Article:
Plug-in hybrid electric vehicles (PHEVs) represent the midpoint between nonplug-in hybrids and full-on battery-electrics. With their batteries fully charged, PHEVs can cover short commuting distances without the aid of the internal combustion engine (ICE), which engages once battery power drops to a minimum level.
The Toyota RAV4 Prime and Mitsubishi Outlander PHEV appear well matched for price, but each takes a unique approach.
The Prime was introduced for 2021 as an offshoot of the RAV4 hybrid. The Outlander PHEV — part of the new Outlander lineup — was launched for 2023. The PHEV was also a model in the previous Outlander lineup.
Compared with the Toyota, the Mitsubishi is about 10 centimetres longer, five centimetres wider and taller, and it has 2.5 centimetres more distance between the front and rear wheels. Those dimensions align with the Nissan Rogue, which shares the platform (Mitsubishi is part of the Nissan-Renault Alliance).
In terms of design, both vehicles are pretty much identical to their ICE counterparts. The Outlander’s nose is bold, square, modern, chunky and daring. The Prime’s nose falls in line with other Toyota vehicles. It’s definitely sharp looking.
The interiors of both vehicles are outfitted with infotainment screens that pop out above the dashboards. Seating is spacious, but the Outlander’s available massage function (for both front-seat passenger seats) is a welcome touch.
The most notable difference between the two is the Outlander’s kid-sized third-row seat, which is standard for all trims. When not required, it folds completely flat (as does the second row), creating a spacious cargo hold.
The PHEV comes with a 2.4-litre four-cylinder and front and rear electric motors to produce 248 horsepower and 332 pound-feet of torque.
The Toyota has more power: A 2.5-litre four-cylinder and dual electric motors make a net 302 horsepower. Toyota doesn’t provide a net torque value. According to the automakers, zero-to-60-mph (96-km/h) for the Outlander takes 6.5 seconds, while the RAV4 gets it done in 5.8 seconds.
With a fully charged battery, the Outlander PHEV’s combined city/highway fuel consumption is rated at the equivalent of 9.0 l/100 km, while the Prime is significantly better at 6.0.
Range and charging
Toyota says the Prime can travel up to 67 kilometres on a full battery. Recharging using a 120-volt outlet takes a claimed 12 hours, and a 240-volt connection cuts that to about five hours.
For the Outlander, the maximum range is 61 kilometres in EV mode. Recharging takes a claimed nine hours using 120 volts, and four hours at 240 volts. Using a DC fast charger brings the battery to 80 per cent of capacity in about 25 minutes.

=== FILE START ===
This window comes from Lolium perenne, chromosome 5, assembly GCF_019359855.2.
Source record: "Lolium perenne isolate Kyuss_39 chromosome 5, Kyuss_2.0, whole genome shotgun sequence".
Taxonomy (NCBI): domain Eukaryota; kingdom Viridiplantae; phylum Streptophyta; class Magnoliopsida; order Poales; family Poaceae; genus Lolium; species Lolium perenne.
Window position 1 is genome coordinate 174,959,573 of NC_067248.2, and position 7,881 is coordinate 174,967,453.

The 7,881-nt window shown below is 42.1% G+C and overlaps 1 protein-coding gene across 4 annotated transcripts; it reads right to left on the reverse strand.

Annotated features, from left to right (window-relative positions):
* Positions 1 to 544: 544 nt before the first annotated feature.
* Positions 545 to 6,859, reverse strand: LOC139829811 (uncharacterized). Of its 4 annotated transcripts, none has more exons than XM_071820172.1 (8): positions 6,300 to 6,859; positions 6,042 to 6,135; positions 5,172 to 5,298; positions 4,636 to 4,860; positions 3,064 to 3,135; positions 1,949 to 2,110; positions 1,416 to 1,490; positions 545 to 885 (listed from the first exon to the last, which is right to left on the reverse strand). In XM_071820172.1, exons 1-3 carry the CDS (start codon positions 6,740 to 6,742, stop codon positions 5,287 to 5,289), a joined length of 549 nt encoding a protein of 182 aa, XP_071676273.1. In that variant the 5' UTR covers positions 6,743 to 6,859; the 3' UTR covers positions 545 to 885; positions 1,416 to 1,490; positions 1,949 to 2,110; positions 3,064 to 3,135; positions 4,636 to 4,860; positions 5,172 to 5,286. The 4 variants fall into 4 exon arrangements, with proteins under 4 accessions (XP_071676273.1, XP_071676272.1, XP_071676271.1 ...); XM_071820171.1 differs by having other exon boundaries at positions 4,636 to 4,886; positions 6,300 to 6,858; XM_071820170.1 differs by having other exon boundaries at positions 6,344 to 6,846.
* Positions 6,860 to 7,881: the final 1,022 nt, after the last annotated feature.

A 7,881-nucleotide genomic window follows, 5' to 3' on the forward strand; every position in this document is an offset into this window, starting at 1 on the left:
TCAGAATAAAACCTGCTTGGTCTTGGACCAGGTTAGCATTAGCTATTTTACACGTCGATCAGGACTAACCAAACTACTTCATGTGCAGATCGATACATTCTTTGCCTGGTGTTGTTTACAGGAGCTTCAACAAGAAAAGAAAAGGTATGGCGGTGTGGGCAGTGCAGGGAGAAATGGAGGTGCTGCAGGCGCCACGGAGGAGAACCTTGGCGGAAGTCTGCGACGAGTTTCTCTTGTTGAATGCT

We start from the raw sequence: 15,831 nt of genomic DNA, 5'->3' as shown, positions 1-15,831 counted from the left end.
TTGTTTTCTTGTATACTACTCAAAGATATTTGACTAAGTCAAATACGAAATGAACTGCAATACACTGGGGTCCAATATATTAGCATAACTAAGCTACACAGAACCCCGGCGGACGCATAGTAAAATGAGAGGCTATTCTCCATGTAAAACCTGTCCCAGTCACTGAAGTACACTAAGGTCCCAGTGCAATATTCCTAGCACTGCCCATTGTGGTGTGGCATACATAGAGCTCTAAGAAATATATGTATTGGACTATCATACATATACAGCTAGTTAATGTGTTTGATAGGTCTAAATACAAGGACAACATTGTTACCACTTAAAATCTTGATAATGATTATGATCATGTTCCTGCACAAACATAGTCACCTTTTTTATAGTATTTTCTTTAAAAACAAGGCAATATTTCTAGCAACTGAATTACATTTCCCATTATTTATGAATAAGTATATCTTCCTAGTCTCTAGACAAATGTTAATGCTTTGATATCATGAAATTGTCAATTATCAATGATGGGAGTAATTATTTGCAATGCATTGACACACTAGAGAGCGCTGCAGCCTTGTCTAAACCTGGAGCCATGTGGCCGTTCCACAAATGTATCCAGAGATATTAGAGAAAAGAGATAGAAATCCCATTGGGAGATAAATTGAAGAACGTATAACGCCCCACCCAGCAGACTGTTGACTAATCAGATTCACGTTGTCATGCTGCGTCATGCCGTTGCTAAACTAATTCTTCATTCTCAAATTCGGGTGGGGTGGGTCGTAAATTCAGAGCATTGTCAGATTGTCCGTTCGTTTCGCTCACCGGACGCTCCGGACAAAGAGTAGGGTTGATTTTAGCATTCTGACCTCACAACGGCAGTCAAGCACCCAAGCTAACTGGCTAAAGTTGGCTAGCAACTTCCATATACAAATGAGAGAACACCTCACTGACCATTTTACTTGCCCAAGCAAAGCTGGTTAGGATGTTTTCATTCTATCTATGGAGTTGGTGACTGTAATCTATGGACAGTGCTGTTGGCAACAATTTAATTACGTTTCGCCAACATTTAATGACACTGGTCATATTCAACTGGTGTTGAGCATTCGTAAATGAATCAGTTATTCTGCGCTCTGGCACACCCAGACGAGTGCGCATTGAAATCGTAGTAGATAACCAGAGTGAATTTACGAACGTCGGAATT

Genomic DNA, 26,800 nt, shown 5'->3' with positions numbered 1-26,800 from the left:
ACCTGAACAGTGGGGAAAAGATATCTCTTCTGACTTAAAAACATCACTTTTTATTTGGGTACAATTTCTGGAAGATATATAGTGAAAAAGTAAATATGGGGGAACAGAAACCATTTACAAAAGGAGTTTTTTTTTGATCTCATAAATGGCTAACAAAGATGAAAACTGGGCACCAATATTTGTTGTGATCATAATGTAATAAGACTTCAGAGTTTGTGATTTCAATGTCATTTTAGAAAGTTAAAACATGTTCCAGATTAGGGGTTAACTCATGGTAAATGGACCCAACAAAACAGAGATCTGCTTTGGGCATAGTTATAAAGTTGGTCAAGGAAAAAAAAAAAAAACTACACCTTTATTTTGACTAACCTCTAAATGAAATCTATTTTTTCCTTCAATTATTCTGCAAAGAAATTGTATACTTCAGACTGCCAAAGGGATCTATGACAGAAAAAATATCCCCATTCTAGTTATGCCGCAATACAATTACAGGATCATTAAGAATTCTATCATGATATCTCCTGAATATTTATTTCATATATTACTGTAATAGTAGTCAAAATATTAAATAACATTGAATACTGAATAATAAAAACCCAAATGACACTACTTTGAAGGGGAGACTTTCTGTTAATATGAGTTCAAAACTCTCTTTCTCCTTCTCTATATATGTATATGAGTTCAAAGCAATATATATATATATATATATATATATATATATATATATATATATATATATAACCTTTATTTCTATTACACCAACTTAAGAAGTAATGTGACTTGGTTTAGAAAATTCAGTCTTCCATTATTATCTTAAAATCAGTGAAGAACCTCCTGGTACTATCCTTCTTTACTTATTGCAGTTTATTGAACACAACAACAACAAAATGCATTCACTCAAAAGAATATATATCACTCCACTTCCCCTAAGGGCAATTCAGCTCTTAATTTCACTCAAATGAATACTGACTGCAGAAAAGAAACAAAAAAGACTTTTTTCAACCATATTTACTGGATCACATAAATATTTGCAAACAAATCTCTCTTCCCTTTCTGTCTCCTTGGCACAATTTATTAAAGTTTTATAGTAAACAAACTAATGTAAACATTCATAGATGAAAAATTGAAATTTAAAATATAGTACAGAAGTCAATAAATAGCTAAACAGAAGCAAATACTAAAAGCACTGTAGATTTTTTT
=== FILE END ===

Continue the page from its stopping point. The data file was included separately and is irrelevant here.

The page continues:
When fully fueled and charged, the Prime has a claimed range of up to 911 kilometres. The Outlander PHEV is good for 626.
How they drive
They’re both smooth operators, but the Toyota’s extra off-the-line snap is more fun. At higher speeds, the Mitsubishi accelerates quickly and does a good job at soaking up rough patches. There are also Tarmac, Gravel, Snow and Mud modes that adjust the PHEV’s powertrain settings for maximum traction.
Which would you choose?
By the numbers, the RAV4 Prime is better on fuel than the Outlander PHEV and it has a much greater driving range, aided by larger fuel tank. And the Prime has a significant performance edge. It’s base-priced at $53,000 including destination charges, excluding applicable government rebates.
The Outlander PHEV has a lower base price — $48,000 — and it has more interior space and a standard third-row seat, and it’s more comfortable. It also has more all-wheel-drive settings to assist in a variety of driving conditions.
The choice will come down to these factors as well as personal preferences: style, brand loyalty and trust, and payment options.
In either case, a PHEV presents a best-of-both worlds scenario. For commuting, you might seldom go beyond the electric range as long as you keep it charged every day. And when you want to take longer trips, just gas up and go.
What you should know
2023 Mitsubishi Outlander PHEV – 2023 Toyota RAV4 Prime
Type: All-wheel-drive compact utility vehicle
Engines (h.p.): Outlander PHEV: 2.4-litre I-4 with electric motors
RAV4 Prime: 2.5-litre I-4 with electric motors
Transmissions: Continuously variable (CVT)
Market position: The RAV4 Prime and Outlander PHEV are both viable options for buyers seeking a respite from high fuel prices, but for financial or range-anxiety concerns are not prepared to purchase a battery-electric vehicle.
Points: Both vehicles have distinctive looks that mimic their gasoline-powered counterparts.• Electric-only ranges are typical of PHEVs. • On-road performance for each is exemplary. • Tow ratings vary as do basic and powertrain warranty coverages.
Active safety: Blind-spot warning with cross-traffic backup alert (std.); active cruise control (std.); front emergency braking (std.); inattentive-driver alert (std.); lane-departure warning (std.); pedestrian warning (std.)
l/100 km (combined city/highway): 9.0 (Outlander PHEV); 6.0 (RAV4 Prime)
Base prices (incl. destination): $48,000 (Outlander PHEV); $53,000 (RAV4 Prime)
Kia Sportage plug-in
- Base price: $48,100
- AWD hybrid has a turbo 1.6-litre I-4 with electric motor and 261 h.p.
Ford Escape plug-in
- Base price: $47,700
- FWD-only model uses a 2.5-litre I-4 plus electric motor; 59-km EV range.
Subaru Crosstrek plug-in
- Base price: $46,550
- AWD model is rated at 6.7 l/100 km combined and has a range of 770 kms.
– written by Malcom Gunn, Managing Partner at Wheelbase Media